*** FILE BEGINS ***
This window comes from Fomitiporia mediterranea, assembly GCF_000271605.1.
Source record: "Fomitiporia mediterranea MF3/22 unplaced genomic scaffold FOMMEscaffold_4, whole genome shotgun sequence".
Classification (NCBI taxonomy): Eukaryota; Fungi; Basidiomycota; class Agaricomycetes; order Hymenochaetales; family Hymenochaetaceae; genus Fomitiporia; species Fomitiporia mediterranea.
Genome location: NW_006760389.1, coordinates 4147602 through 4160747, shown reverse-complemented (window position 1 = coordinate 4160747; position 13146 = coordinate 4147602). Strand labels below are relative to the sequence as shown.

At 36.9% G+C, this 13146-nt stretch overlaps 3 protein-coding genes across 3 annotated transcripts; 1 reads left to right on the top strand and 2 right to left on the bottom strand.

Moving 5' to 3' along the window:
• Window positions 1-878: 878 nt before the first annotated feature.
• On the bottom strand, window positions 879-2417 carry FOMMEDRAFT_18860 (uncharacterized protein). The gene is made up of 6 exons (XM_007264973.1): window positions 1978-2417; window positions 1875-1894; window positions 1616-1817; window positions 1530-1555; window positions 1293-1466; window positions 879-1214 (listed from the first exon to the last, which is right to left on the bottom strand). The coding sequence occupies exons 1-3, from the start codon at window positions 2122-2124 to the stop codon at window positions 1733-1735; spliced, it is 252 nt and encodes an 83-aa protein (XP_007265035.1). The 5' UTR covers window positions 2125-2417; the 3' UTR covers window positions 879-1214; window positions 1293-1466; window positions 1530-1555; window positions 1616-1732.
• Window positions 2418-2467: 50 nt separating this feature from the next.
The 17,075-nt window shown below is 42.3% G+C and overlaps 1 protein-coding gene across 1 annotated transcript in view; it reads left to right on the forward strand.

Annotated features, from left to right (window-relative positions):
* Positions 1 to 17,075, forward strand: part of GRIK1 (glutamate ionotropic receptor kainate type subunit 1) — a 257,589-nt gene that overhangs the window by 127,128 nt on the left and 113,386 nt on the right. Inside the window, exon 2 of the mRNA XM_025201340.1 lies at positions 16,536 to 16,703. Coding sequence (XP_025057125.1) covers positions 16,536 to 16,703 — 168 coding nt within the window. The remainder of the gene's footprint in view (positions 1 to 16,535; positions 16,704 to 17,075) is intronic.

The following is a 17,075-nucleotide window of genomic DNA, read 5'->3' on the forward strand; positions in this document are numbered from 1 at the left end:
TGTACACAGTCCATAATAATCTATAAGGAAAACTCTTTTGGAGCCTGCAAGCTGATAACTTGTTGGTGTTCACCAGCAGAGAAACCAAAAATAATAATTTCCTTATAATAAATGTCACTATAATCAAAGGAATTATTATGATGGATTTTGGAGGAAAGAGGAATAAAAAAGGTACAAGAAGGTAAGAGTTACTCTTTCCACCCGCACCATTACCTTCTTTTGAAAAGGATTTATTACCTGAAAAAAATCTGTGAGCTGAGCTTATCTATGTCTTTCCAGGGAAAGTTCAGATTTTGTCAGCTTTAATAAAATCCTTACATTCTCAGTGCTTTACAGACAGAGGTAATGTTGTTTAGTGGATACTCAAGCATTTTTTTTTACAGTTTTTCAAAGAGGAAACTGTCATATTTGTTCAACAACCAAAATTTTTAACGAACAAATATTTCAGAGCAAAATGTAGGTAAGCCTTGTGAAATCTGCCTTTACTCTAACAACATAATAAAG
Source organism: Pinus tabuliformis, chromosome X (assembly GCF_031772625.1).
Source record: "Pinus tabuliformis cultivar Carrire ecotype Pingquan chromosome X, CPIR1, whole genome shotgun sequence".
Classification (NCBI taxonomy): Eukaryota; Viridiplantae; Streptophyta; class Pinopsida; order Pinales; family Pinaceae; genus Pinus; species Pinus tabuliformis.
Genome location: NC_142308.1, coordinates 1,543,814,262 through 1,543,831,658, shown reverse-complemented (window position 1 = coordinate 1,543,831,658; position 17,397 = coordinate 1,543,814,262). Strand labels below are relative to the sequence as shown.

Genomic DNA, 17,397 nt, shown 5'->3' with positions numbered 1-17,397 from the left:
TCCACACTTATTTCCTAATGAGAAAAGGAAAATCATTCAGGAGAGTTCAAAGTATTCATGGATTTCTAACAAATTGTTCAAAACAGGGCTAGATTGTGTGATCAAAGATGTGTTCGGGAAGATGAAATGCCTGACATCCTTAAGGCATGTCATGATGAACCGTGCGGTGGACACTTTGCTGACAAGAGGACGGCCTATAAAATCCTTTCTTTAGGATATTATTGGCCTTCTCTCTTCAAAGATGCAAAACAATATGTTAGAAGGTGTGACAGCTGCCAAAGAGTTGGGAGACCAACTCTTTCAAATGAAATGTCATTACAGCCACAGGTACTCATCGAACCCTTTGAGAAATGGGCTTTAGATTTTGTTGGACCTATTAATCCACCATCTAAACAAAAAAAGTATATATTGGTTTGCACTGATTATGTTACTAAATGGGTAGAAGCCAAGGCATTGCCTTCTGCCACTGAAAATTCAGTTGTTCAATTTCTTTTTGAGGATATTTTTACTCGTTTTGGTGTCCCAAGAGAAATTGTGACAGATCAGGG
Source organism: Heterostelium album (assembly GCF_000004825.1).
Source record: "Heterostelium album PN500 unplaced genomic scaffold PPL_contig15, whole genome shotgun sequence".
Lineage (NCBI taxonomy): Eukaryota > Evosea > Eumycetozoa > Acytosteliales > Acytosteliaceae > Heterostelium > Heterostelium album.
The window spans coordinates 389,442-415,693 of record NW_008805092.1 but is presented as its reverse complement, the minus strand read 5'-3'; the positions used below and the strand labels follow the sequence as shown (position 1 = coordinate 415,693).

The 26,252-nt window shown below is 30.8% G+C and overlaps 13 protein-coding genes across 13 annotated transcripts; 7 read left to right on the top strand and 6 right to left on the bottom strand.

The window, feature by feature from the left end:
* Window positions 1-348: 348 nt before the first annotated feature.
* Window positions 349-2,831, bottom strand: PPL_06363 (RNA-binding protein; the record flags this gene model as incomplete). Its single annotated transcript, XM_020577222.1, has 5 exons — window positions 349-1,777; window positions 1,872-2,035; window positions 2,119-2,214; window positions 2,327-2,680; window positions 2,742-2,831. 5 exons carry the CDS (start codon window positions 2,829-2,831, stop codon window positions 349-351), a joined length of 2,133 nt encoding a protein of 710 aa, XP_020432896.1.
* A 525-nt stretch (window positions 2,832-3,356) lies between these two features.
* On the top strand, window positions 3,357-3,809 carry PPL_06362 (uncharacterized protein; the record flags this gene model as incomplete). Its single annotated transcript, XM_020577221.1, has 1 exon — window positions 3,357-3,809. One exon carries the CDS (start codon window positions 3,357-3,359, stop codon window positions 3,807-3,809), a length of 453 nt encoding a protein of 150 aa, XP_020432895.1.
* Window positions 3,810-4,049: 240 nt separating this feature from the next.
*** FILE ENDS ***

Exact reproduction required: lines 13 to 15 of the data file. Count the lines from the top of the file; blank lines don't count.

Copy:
The following is a 17,075-nucleotide window of genomic DNA, read 5'->3' on the forward strand; positions in this document are numbered from 1 at the left end:
TGTACACAGTCCATAATAATCTATAAGGAAAACTCTTTTGGAGCCTGCAAGCTGATAACTTGTTGGTGTTCACCAGCAGAGAAACCAAAAATAATAATTTCCTTATAATAAATGTCACTATAATCAAAGGAATTATTATGATGGATTTTGGAGGAAAGAGGAATAAAAAAGGTACAAGAAGGTAAGAGTTACTCTTTCCACCCGCACCATTACCTTCTTTTGAAAAGGATTTATTACCTGAAAAAAATCTGTGAGCTGAGCTTATCTATGTCTTTCCAGGGAAAGTTCAGATTTTGTCAGCTTTAATAAAATCCTTACATTCTCAGTGCTTTACAGACAGAGGTAATGTTGTTTAGTGGATACTCAAGCATTTTTTTTTACAGTTTTTCAAAGAGGAAACTGTCATATTTGTTCAACAACCAAAATTTTTAACGAACAAATATTTCAGAGCAAAATGTAGGTAAGCCTTGTGAAATCTGCCTTTACTCTAACAACATAATAAAG
Source organism: Pinus tabuliformis, chromosome X (assembly GCF_031772625.1).